It is said that all animals are equal. But in Ireland, some animals are more equal than others - at least when it comes to meat on our dinner table.
Supermarket chains in the country found that out the hard way last week when they were forced to withdraw beef burgers contaminated with horse meat.
In many European countries, the horse is seen as a cow with a longer neck. A farm animal. A source of food.
On our island, the horse rivals the dog as man’s best friend.
We don’t like to see horses on our dinner plate. We like to see our horses in fields, galloping across finishing lines and nuzzling our faces.
“It’s not in our culture to eat horse meat in Ireland,” said Joanne Mc Cabe, a horse-lover from Oaktree Stables, Bellurgan Park, while speaking to the Dundalk Democrat this week.
“When I first heard about the scandal, I thought that it posed a danger to the consumer. It was a relief to know that it was of no danger.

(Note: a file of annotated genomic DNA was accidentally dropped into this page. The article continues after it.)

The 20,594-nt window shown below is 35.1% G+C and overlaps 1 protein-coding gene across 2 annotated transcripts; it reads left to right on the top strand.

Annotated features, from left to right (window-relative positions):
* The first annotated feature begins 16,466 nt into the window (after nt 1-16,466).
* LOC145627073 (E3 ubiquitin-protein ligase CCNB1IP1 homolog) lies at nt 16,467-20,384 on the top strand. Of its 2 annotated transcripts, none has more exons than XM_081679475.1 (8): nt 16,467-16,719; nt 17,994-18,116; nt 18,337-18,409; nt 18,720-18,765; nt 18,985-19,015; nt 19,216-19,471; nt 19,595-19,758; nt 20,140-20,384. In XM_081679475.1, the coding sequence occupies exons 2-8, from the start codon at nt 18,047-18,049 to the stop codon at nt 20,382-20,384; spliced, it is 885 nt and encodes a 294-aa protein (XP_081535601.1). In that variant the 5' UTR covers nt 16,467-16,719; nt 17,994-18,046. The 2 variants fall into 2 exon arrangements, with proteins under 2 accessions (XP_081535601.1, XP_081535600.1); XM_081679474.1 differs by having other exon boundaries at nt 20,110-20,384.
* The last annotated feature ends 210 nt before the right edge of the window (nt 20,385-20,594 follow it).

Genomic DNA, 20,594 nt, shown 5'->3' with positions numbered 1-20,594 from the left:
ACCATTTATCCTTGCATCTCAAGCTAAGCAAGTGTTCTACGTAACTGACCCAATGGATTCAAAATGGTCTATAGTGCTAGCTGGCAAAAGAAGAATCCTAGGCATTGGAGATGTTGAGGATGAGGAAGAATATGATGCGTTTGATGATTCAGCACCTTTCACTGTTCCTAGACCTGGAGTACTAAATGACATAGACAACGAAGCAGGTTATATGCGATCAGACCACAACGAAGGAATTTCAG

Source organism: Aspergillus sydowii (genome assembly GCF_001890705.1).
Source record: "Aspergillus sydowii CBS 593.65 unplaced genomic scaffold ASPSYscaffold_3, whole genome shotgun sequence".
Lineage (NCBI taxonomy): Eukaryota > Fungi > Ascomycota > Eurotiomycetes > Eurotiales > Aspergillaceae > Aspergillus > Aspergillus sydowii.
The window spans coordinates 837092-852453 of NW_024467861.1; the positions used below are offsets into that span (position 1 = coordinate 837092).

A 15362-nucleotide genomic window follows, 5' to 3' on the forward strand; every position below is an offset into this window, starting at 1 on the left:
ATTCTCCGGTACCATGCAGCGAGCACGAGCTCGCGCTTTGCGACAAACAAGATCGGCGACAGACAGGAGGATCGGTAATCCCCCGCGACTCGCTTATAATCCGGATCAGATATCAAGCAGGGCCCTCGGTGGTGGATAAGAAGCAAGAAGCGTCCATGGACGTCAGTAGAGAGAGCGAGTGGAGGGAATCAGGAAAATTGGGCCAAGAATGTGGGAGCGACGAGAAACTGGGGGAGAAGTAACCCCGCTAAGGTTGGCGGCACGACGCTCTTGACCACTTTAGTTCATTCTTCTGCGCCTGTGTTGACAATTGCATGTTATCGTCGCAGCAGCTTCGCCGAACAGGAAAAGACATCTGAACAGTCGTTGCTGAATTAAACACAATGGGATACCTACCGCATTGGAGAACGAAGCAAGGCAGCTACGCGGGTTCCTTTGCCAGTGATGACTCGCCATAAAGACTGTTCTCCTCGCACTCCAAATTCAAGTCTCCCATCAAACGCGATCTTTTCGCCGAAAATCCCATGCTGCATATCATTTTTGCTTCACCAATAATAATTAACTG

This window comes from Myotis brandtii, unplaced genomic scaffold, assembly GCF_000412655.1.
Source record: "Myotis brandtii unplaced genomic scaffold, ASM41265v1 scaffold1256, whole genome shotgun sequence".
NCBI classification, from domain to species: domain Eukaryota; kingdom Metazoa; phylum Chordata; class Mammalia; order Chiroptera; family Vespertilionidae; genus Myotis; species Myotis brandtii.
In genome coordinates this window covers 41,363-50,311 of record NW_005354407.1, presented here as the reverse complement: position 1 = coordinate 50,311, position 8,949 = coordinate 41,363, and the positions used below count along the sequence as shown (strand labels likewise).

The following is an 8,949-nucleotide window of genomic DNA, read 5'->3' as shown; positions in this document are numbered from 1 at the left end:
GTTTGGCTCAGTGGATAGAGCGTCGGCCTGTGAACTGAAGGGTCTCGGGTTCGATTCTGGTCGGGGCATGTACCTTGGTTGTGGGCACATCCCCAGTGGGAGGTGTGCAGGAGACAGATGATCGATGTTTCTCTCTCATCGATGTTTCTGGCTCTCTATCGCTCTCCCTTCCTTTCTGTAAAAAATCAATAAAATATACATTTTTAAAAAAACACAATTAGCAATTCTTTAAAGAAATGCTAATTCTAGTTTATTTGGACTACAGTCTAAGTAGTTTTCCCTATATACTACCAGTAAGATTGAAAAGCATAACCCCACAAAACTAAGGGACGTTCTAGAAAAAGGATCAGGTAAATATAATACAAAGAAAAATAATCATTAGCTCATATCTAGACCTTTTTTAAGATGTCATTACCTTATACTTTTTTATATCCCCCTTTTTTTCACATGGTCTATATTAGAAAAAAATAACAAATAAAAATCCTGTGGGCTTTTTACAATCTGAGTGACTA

“The supermarkets should clearly label what is in our products,” said Joanne.
When asked if she ever consumed horse meat, the show jumper said “No, I haven’t and I will never. I don’t agree with eating it.
“It would be upsetting for horse lovers like myself to think that one of our own horses is on our dinner plate. They are great friends.
“I have often travelled abroad to countries where horse meat is part of their cultural. Although, while there, I have never met any Irish people that have consumed horse meat.
“It’s not for the Irish people,” added Joanne, who has been involved with horses since she was six-years-old.
But why is there little, or no chance, of horse becoming a popular dish on our menus?
The horse is sentimental to the Irish, it’s an extension of the family pet, an animal that you can have a relationship with.
And you don’t eat your pals.